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A group of publishers and authors is suing the US Office of Foreign Assets Control (OFAC) over its ruling that "substantively editing" articles from so-called embargoed countries requires a government licence. The publishers say that the regulation breaks US law and the First Amendment of the country's constitution, which protects freedom of speech.

Last October, OFAC relented on original regulations that required government permission to publish research from the embargoed countries — Cuba, Iran, Libya, and Sudan. The officials maintained however that major editing to improve an article would constitute a service to such countries. Those breaking the embargo face a maximum ten-year jail sentence and a fine of up to US$1 million.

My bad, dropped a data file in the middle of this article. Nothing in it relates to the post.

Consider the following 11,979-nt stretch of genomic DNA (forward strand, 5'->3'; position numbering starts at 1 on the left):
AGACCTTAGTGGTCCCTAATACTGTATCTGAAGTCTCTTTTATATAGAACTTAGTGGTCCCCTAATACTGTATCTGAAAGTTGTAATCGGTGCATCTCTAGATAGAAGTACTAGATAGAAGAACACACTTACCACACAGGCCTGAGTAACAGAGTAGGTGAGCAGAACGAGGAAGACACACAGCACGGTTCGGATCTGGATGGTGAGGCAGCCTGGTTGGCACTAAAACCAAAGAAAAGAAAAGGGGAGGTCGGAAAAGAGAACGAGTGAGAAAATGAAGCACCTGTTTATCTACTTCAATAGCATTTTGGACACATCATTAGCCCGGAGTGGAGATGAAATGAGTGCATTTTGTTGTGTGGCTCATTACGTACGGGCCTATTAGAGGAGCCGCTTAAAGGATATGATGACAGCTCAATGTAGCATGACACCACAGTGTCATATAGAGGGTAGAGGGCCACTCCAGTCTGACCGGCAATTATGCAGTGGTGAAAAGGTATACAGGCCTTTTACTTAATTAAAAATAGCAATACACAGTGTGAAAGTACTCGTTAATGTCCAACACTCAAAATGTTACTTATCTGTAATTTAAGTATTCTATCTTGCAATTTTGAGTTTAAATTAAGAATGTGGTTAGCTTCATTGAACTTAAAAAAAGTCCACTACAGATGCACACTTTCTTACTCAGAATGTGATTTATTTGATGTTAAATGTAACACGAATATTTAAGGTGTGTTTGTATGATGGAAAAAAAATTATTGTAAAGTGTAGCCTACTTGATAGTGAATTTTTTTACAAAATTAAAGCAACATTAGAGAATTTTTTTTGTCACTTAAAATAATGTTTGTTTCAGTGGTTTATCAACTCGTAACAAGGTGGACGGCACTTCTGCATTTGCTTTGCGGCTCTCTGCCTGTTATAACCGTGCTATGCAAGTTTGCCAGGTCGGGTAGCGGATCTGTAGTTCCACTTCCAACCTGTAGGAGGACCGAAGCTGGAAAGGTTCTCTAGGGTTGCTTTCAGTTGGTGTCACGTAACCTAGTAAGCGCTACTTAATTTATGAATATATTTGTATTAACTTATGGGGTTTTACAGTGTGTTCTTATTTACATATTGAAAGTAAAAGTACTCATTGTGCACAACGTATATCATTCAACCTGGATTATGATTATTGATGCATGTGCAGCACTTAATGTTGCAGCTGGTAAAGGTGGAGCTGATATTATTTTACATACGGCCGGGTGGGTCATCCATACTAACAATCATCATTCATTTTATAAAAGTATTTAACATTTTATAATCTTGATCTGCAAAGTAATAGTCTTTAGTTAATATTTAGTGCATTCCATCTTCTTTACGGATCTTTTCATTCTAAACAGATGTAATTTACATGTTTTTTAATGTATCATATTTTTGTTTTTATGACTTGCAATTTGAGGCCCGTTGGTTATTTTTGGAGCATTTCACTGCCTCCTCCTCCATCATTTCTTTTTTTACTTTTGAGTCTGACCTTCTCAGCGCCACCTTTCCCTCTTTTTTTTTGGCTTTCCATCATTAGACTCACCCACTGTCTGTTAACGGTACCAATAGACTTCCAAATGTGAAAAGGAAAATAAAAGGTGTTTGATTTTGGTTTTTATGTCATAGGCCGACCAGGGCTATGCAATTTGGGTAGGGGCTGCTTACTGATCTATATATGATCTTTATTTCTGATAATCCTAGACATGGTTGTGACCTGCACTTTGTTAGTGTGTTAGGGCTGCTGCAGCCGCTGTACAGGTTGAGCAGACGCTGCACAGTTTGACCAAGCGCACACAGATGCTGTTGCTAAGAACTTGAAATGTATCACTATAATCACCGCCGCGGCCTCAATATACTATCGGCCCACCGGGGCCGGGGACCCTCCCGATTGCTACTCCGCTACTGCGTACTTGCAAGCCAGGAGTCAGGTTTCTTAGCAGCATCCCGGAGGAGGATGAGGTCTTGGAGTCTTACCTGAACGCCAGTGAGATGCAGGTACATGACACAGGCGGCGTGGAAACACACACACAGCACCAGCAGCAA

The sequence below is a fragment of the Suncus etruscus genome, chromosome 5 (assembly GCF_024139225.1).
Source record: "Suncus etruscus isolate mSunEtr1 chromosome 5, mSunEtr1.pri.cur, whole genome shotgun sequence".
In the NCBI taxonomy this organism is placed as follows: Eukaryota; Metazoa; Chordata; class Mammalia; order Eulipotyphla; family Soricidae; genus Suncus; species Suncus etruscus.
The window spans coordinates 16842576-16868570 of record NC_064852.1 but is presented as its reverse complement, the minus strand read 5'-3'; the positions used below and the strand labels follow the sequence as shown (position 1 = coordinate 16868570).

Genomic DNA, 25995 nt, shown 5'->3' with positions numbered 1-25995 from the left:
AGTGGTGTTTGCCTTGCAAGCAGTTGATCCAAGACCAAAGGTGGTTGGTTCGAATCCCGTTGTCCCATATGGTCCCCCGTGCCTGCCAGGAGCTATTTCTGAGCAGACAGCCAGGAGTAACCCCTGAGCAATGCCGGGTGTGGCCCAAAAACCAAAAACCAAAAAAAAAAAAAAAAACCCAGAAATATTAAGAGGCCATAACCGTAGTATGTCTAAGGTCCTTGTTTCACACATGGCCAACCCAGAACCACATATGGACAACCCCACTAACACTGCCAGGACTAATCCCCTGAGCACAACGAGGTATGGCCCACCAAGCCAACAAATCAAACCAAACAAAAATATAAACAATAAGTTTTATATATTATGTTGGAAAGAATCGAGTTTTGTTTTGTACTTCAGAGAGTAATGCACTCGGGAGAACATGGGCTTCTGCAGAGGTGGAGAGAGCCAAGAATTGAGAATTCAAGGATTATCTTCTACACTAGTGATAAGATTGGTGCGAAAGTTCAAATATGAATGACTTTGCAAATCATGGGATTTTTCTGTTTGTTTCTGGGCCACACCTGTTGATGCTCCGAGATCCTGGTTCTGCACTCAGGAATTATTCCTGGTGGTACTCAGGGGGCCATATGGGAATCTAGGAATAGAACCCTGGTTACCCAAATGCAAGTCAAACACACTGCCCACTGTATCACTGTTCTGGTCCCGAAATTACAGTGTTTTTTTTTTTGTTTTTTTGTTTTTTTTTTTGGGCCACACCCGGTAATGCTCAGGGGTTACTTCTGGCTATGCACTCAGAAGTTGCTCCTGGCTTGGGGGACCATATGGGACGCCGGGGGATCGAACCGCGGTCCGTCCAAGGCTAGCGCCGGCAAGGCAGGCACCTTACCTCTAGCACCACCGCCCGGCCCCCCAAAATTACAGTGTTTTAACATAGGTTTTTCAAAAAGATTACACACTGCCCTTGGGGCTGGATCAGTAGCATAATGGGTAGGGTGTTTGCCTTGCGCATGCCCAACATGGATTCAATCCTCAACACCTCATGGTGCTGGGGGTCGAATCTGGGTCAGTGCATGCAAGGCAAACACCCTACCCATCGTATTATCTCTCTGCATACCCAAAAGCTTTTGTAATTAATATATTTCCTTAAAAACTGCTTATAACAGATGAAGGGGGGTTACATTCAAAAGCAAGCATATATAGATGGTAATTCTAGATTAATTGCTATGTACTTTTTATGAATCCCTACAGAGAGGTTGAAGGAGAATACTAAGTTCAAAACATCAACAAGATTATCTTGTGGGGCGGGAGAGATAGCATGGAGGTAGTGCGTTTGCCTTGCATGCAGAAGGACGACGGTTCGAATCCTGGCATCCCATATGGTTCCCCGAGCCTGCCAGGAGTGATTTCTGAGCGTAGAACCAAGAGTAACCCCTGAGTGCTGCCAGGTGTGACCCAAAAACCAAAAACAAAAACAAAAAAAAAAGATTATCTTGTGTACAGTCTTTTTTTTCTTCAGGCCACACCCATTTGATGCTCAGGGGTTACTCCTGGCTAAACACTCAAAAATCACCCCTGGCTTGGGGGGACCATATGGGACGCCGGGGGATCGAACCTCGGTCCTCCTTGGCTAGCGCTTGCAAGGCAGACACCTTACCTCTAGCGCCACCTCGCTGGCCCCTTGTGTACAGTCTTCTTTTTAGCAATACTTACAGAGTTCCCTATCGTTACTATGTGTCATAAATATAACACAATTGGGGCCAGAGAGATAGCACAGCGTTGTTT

OFAC has also been accused of 'doubletalk'; this July it allowed US newspapers to substantively edit articles from the embargoed countries. A district court in New York is expected to make a decision on a request for a temporary injunction of the OFAC ruling by mid-November, but publishers are seeking a permanent injunction in the long run.

Link to full news story in The Scientist